We believe it is important to protect the end user. If we were to mis-issue a certificate to a fraudulent site, that fraudulent site has an SSL link with an end user and as a result of this the end user loses money the end user had what they thought was a "trusted session". Comodo should never have provided the fraudster with the ability to engineer this situation we therefore have insurance to pay the end user for any losses that they may incur. Why would we do this?
    We value the end customer
    We believe the insurance provides greater peace of mind and therefore allows the merchant to sell more products
    Most importantly, we value our validation techniques (delivered through www.comodo.com)
    We pre-validate customers and provide validation that is far higher than the majority of other SSL providers. Some CA's have weak validation so they do not offer insurance! We also offer high validation, but not at the compromise of speed. You can still obtain SSL instantly.

    Also

    Warranty: Comodo’s guarantee against loss associated with an online credit card transaction caused by Comodo’s failure to exercise reasonable care to perform the validation steps set forth in the Comodo CPS prior to the Certificate’s issuance.

    As @Breffni-Potter said, the lock is always green, but only the bar is the extended validation.



  • @johnhooks said:

    @Dashrender said:

    @johnhooks said:

    If you just need the SSL, StartSSL offers free certs. You don't have the insurance of a paid cert, but it's still encrypted and it's still green.

    what insurance would that be?

    And you get green? That doesn't seem right. Green is suppose to mean extended validation. I can't imagine that StartSSL is doing that for free.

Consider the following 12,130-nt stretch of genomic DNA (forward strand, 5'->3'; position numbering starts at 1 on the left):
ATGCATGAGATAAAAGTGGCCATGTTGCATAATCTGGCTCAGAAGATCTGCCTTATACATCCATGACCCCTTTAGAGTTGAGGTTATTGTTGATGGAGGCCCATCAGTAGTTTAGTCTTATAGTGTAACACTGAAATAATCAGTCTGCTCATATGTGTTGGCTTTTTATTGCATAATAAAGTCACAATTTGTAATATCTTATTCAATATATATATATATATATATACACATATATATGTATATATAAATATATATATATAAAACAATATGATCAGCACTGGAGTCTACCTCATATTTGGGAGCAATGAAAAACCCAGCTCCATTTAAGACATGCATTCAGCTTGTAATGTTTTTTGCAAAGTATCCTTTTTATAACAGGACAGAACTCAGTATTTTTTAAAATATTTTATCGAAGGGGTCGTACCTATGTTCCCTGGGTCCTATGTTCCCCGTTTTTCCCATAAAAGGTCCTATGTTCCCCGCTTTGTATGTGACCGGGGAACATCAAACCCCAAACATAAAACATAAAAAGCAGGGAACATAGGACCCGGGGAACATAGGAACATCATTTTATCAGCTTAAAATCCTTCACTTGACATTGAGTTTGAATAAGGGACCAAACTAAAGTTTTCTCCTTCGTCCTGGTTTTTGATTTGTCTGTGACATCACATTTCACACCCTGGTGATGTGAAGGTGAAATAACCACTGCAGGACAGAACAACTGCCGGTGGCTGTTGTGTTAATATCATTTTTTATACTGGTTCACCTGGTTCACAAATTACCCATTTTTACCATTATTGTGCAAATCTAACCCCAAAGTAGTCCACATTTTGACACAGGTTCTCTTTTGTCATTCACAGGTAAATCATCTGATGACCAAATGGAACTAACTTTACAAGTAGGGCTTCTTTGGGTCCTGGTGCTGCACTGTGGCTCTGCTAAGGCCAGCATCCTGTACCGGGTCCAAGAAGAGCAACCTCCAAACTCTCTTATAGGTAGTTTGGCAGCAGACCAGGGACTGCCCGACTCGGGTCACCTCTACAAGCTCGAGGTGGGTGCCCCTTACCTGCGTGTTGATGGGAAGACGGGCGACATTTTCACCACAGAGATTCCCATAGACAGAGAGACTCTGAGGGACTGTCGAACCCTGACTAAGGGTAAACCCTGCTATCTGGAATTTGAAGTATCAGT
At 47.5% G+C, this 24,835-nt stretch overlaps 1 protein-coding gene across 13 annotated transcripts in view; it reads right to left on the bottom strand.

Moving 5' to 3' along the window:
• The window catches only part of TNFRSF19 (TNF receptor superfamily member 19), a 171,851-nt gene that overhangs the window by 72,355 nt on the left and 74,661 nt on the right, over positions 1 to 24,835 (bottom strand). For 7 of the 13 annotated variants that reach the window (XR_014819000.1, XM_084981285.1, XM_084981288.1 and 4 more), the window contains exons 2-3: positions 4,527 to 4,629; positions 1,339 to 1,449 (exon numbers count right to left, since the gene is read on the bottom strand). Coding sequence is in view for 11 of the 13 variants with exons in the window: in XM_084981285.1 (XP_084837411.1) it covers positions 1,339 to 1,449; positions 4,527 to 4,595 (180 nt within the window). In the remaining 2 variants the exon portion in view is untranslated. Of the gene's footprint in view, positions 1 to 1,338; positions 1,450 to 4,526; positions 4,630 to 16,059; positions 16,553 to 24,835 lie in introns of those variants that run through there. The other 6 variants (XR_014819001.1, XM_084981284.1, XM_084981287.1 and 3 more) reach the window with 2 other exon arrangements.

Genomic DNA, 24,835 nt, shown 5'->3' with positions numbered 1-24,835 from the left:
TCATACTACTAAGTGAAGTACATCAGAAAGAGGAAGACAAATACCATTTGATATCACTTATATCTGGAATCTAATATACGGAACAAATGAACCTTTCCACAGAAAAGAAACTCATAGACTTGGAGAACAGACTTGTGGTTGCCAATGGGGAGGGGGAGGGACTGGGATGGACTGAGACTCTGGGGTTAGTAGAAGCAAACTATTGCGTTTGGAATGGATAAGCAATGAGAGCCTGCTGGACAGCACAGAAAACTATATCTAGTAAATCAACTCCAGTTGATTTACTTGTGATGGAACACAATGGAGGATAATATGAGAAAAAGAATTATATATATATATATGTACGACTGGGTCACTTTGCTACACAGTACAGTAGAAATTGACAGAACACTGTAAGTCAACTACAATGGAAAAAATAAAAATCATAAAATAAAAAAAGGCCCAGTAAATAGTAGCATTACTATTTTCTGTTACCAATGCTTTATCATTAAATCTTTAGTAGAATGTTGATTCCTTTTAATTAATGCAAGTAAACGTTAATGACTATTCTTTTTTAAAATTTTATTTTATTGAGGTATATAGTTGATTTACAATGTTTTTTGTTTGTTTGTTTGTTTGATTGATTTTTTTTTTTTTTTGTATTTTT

from Comodo:

    What does the Warranty actually mean?

    We believe it is important to protect the end user. If we were to mis-issue a certificate to a fraudulent site, that fraudulent site has an SSL link with an end user and as a result of this the end user loses money the end user had what they thought was a "trusted session". Comodo should never have provided the fraudster with the ability to engineer this situation we therefore have insurance to pay the end user for any losses that they may incur. Why would we do this?
    We value the end customer
    We believe the insurance provides greater peace of mind and therefore allows the merchant to sell more products
    Most importantly, we value our validation techniques (delivered through www.comodo.com)
    We pre-validate customers and provide validation that is far higher than the majority of other SSL providers. Some CA's have weak validation so they do not offer insurance! We also offer high validation, but not at the compromise of speed. You can still obtain SSL instantly.

    Also

    Warranty: Comodo’s guarantee against loss associated with an online credit card transaction caused by Comodo’s failure to exercise reasonable care to perform the validation steps set forth in the Comodo CPS prior to the Certificate’s issuance.

    That's laughable. Who cares about this insurance? The end user visiting that website? Really? I suppose some ambulance chasing lawyer could try to go after the SSL cert provider in the case where a client's CC or other information was exposed due to some negligence on the SSL providers part, but that seems pretty far fetched.

    Additionally, considering things like Let's Encrypt, soon anyone, including the hackers, will be able to get a free basic SSL cert.

    End-users don't know/understand or care about SSL certs. A few might understand that the green bar they get when visiting places like Ebay and paypal as a good thing, but probably don't know why it's a good thing.

    The insurance seems more like a gimmick to get those buying a SSL cert to buy from Comodo instead of the competition.

    As @Breffni-Potter said, the lock is always green, but only the bar is the extended validation.

    It is? this is FireFox and Facebook.
    lock.PNG


  • Banned


  • Banned

    Oh wait, gray padlock means SSL but without Extended Validation. Firefox is the only browser to do this by the looks of it, everyone else has a green padlock.



  • @Breffni-Potter said:

    Oh wait, gray padlock means SSL but without Extended Validation. Firefox is the only browser to do this by the looks of it, everyone else has a green padlock.

    Nope.
    Here's IE 11 on Win10 pro
    lock1.PNG